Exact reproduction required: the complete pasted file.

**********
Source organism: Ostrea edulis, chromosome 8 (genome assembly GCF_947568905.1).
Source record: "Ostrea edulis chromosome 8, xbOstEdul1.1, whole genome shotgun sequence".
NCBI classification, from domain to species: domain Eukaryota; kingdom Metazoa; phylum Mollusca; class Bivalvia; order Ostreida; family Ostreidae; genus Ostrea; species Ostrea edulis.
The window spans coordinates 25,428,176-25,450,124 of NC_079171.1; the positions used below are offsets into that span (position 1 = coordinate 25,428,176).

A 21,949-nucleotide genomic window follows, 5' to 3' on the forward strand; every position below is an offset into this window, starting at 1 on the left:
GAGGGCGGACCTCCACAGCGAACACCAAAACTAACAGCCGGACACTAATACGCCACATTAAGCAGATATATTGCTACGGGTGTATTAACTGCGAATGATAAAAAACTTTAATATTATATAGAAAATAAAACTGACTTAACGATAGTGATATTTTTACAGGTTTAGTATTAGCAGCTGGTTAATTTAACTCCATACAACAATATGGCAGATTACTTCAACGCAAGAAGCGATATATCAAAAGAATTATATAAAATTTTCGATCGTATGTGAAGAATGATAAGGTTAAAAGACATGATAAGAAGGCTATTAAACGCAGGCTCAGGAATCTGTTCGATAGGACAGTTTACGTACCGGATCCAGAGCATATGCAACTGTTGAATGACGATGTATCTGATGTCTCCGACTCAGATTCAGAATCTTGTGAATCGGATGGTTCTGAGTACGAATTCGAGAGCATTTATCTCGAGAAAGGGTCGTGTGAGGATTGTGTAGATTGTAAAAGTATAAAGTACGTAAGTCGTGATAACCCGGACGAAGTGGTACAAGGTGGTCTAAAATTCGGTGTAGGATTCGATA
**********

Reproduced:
Source organism: Ostrea edulis, chromosome 8 (genome assembly GCF_947568905.1).
Source record: "Ostrea edulis chromosome 8, xbOstEdul1.1, whole genome shotgun sequence".
NCBI classification, from domain to species: domain Eukaryota; kingdom Metazoa; phylum Mollusca; class Bivalvia; order Ostreida; family Ostreidae; genus Ostrea; species Ostrea edulis.
The window spans coordinates 25,428,176-25,450,124 of NC_079171.1; the positions used below are offsets into that span (position 1 = coordinate 25,428,176).

A 21,949-nucleotide genomic window follows, 5' to 3' on the forward strand; every position below is an offset into this window, starting at 1 on the left:
GAGGGCGGACCTCCACAGCGAACACCAAAACTAACAGCCGGACACTAATACGCCACATTAAGCAGATATATTGCTACGGGTGTATTAACTGCGAATGATAAAAAACTTTAATATTATATAGAAAATAAAACTGACTTAACGATAGTGATATTTTTACAGGTTTAGTATTAGCAGCTGGTTAATTTAACTCCATACAACAATATGGCAGATTACTTCAACGCAAGAAGCGATATATCAAAAGAATTATATAAAATTTTCGATCGTATGTGAAGAATGATAAGGTTAAAAGACATGATAAGAAGGCTATTAAACGCAGGCTCAGGAATCTGTTCGATAGGACAGTTTACGTACCGGATCCAGAGCATATGCAACTGTTGAATGACGATGTATCTGATGTCTCCGACTCAGATTCAGAATCTTGTGAATCGGATGGTTCTGAGTACGAATTCGAGAGCATTTATCTCGAGAAAGGGTCGTGTGAGGATTGTGTAGATTGTAAAAGTATAAAGTACGTAAGTCGTGATAACCCGGACGAAGTGGTACAAGGTGGTCTAAAATTCGGTGTAGGATTCGATA